December 26th: Sir Martin Rees — On the Future: Prospects for Humanity
In Science Salon # 48, Michael Shermer has a wide-ranging dialogue with Astronomer Royal Sir Martin Rees — a leading astrophysicist as well as a senior figure in UK science and a public intellectual in England and America.
December 19th: Why is There Something Rather Than Nothing?
There have been many arguments for the existence of God. In this cover story from our just-released issue Skeptic magazine 23.4 (2018), Michael Shermer delves into the question that underlies all the arguments: Why is there something rather than nothing?
December 12th: Kids These Days: How to Avert a Looming Crisis
In his December 2018 ‘Skeptic’ column for Scientific American Michael Shermer discusses how to avert a looming crisis among today’s youth.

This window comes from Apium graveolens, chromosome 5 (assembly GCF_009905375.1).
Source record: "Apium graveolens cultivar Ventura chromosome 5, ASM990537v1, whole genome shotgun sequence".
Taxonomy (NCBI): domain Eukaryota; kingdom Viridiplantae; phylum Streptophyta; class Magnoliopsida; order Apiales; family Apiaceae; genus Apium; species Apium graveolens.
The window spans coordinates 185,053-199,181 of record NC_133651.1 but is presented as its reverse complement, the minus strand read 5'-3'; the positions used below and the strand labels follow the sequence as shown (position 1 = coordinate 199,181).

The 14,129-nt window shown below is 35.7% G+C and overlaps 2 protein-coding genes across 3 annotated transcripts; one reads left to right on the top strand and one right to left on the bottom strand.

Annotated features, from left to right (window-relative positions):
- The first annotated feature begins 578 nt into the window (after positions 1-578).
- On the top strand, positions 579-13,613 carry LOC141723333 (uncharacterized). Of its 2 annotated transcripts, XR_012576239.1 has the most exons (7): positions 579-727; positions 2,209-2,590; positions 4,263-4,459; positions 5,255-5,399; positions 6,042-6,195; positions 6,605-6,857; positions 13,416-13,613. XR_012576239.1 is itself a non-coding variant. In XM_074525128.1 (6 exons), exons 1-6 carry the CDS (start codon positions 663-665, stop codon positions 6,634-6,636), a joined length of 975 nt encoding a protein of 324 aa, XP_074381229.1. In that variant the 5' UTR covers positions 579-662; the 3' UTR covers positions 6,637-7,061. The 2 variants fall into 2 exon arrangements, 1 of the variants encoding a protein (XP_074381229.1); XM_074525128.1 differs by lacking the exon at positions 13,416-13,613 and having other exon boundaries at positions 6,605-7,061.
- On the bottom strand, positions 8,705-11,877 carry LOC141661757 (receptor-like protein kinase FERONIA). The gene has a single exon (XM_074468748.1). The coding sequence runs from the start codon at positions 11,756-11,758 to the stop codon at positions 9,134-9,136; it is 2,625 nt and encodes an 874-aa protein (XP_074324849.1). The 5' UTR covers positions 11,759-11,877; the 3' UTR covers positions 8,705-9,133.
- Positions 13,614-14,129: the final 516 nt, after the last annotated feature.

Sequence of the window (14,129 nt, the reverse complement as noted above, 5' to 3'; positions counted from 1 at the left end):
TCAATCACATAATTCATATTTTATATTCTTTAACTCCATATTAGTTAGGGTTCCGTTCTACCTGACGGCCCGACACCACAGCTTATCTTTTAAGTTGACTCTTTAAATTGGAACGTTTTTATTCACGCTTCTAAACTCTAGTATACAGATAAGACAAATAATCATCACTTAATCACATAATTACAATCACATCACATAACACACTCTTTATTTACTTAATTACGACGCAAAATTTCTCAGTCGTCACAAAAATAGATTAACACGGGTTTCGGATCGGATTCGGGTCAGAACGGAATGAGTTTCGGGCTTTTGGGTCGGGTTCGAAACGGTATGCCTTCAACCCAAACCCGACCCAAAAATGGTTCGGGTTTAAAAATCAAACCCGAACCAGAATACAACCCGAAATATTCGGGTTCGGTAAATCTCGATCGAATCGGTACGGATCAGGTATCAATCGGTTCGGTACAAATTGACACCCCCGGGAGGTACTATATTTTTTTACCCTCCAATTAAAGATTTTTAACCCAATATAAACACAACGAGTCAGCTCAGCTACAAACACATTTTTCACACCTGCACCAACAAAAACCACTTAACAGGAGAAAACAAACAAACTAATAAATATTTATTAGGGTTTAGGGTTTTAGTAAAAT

December 5th: Dr. Susan Blackmore — Altered States and Conscious Beings
In Science Salon # 47, Dr. Michael Shermer speaks with Dr. Susan Blackmore about: how science can test subjective mystical experiences; memes and tremes; free will and determinism; the hard problem of consciousness, out of body experiences, near-death experiences, and God.
November 28th: Finding Meaning and Morality in Life Without God
Psychiatrist Dr. Ralph Lewis answers the following question for religious believers facing adversity: “You’re an atheist?! How do you find meaning and morality in life if there is no God?”
November 21st: Enormous Savings — Now Thru Nov 28
For a one week only — now through November 28 — SAVE 40% on new digital subscriptions at (reg $14.99. now only $8.99 for 4 digital issues), and SAVE 25% on everything at including: print subscriptions, print back issues, books, DVDs, audiobooks, hoodies, stickers, Skeptic lapel pins, and gift certificates. nd how to find meaning and purpose in a humanistic nontheist worldview.
November 14th: Sleep Paralysis: A Personal Odyssey into an Apparently Paranormal Experience